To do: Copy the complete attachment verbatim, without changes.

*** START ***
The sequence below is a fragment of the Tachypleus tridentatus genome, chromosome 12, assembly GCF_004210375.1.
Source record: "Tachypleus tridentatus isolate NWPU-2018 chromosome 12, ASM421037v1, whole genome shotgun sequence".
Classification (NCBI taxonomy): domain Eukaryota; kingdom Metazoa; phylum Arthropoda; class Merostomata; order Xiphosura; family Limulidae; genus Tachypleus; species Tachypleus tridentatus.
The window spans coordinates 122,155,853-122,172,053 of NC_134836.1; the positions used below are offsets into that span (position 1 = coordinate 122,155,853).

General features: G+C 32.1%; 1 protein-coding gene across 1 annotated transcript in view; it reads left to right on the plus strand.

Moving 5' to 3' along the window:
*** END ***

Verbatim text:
The sequence below is a fragment of the Tachypleus tridentatus genome, chromosome 12, assembly GCF_004210375.1.
Source record: "Tachypleus tridentatus isolate NWPU-2018 chromosome 12, ASM421037v1, whole genome shotgun sequence".
Classification (NCBI taxonomy): domain Eukaryota; kingdom Metazoa; phylum Arthropoda; class Merostomata; order Xiphosura; family Limulidae; genus Tachypleus; species Tachypleus tridentatus.
The window spans coordinates 122,155,853-122,172,053 of NC_134836.1; the positions used below are offsets into that span (position 1 = coordinate 122,155,853).

General features: G+C 32.1%; 1 protein-coding gene across 1 annotated transcript in view; it reads left to right on the plus strand.

Moving 5' to 3' along the window: